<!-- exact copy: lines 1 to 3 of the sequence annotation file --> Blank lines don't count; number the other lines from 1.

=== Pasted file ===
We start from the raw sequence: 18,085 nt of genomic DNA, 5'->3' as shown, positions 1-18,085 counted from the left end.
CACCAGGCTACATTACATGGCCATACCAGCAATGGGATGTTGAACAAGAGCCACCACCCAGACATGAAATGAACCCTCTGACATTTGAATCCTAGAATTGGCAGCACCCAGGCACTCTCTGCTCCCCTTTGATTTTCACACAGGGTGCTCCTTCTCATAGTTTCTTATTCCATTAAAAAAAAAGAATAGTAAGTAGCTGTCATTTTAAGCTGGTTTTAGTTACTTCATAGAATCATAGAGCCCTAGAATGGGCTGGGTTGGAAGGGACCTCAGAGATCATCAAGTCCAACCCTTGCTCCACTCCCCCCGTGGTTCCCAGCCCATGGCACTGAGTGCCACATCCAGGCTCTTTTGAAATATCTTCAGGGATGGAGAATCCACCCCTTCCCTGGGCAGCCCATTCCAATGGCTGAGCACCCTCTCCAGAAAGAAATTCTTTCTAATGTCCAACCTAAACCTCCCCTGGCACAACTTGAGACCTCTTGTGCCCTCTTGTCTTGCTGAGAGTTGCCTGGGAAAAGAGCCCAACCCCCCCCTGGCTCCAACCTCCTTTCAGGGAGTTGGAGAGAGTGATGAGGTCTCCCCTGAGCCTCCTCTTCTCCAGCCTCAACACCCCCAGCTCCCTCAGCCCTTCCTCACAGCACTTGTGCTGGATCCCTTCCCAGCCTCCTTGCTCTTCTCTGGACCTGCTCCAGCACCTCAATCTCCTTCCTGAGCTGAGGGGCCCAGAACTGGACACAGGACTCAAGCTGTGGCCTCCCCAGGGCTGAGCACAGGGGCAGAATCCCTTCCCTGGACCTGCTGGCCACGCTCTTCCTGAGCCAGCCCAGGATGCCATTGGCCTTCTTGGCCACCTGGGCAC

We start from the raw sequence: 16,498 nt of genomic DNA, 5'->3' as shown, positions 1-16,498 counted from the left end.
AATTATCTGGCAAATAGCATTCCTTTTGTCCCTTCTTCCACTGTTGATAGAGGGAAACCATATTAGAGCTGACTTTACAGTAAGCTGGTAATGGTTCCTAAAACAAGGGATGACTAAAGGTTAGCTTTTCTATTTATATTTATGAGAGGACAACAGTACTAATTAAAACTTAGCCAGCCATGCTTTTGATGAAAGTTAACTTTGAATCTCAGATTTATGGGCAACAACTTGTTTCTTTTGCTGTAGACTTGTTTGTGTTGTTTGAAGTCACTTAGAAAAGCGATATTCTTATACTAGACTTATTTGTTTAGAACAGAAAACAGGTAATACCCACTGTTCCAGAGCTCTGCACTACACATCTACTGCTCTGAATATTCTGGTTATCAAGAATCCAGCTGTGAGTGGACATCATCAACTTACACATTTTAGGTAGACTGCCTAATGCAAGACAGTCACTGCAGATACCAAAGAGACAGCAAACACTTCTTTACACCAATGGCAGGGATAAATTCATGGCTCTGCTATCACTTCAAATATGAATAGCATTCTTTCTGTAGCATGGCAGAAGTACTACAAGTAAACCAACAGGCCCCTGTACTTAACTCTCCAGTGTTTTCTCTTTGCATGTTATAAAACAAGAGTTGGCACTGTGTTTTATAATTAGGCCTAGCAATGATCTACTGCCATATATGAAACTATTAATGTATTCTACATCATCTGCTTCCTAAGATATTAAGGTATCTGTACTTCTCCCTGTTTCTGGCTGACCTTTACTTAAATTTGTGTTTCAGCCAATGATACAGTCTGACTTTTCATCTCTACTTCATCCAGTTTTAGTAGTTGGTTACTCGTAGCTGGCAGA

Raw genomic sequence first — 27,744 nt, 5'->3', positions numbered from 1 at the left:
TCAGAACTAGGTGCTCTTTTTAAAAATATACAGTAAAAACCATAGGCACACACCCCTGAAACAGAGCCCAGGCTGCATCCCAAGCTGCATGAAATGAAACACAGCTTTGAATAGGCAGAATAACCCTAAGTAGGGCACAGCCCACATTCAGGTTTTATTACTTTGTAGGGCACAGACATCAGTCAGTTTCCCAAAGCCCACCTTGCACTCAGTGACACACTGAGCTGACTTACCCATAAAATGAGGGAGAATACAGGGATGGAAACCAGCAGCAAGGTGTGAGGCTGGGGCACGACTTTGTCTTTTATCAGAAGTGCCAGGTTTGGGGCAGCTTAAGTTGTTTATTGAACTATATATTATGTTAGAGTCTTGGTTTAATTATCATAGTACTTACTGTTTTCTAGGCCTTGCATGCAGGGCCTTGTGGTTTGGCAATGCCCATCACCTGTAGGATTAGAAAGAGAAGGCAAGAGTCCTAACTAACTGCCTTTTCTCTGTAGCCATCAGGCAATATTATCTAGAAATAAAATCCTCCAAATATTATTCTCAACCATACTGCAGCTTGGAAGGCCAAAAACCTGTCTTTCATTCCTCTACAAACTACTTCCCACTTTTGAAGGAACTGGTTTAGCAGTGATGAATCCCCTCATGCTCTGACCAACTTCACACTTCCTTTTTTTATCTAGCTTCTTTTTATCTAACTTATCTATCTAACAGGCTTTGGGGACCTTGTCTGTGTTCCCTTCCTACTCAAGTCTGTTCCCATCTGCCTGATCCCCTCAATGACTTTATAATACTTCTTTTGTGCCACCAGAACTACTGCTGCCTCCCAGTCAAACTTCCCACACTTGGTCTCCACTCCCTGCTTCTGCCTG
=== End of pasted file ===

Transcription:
We start from the raw sequence: 18,085 nt of genomic DNA, 5'->3' as shown, positions 1-18,085 counted from the left end.
CACCAGGCTACATTACATGGCCATACCAGCAATGGGATGTTGAACAAGAGCCACCACCCAGACATGAAATGAACCCTCTGACATTTGAATCCTAGAATTGGCAGCACCCAGGCACTCTCTGCTCCCCTTTGATTTTCACACAGGGTGCTCCTTCTCATAGTTTCTTATTCCATTAAAAAAAAAGAATAGTAAGTAGCTGTCATTTTAAGCTGGTTTTAGTTACTTCATAGAATCATAGAGCCCTAGAATGGGCTGGGTTGGAAGGGACCTCAGAGATCATCAAGTCCAACCCTTGCTCCACTCCCCCCGTGGTTCCCAGCCCATGGCACTGAGTGCCACATCCAGGCTCTTTTGAAATATCTTCAGGGATGGAGAATCCACCCCTTCCCTGGGCAGCCCATTCCAATGGCTGAGCACCCTCTCCAGAAAGAAATTCTTTCTAATGTCCAACCTAAACCTCCCCTGGCACAACTTGAGACCTCTTGTGCCCTCTTGTCTTGCTGAGAGTTGCCTGGGAAAAGAGCCCAACCCCCCCCTGGCTCCAACCTCCTTTCAGGGAGTTGGAGAGAGTGATGAGGTCTCCCCTGAGCCTCCTCTTCTCCAGCCTCAACACCCCCAGCTCCCTCAGCCCTTCCTCACAGCACTTGTGCTGGATCCCTTCCCAGCCTCCTTGCTCTTCTCTGGACCTGCTCCAGCACCTCAATCTCCTTCCTGAGCTGAGGGGCCCAGAACTGGACACAGGACTCAAGCTGTGGCCTCCCCAGGGCTGAGCACAGGGGCAGAATCCCTTCCCTGGACCTGCTGGCCACGCTCTTCCTGAGCCAGCCCAGGATGCCATTGGCCTTCTTGGCCACCTGGGCAC

We start from the raw sequence: 16,498 nt of genomic DNA, 5'->3' as shown, positions 1-16,498 counted from the left end.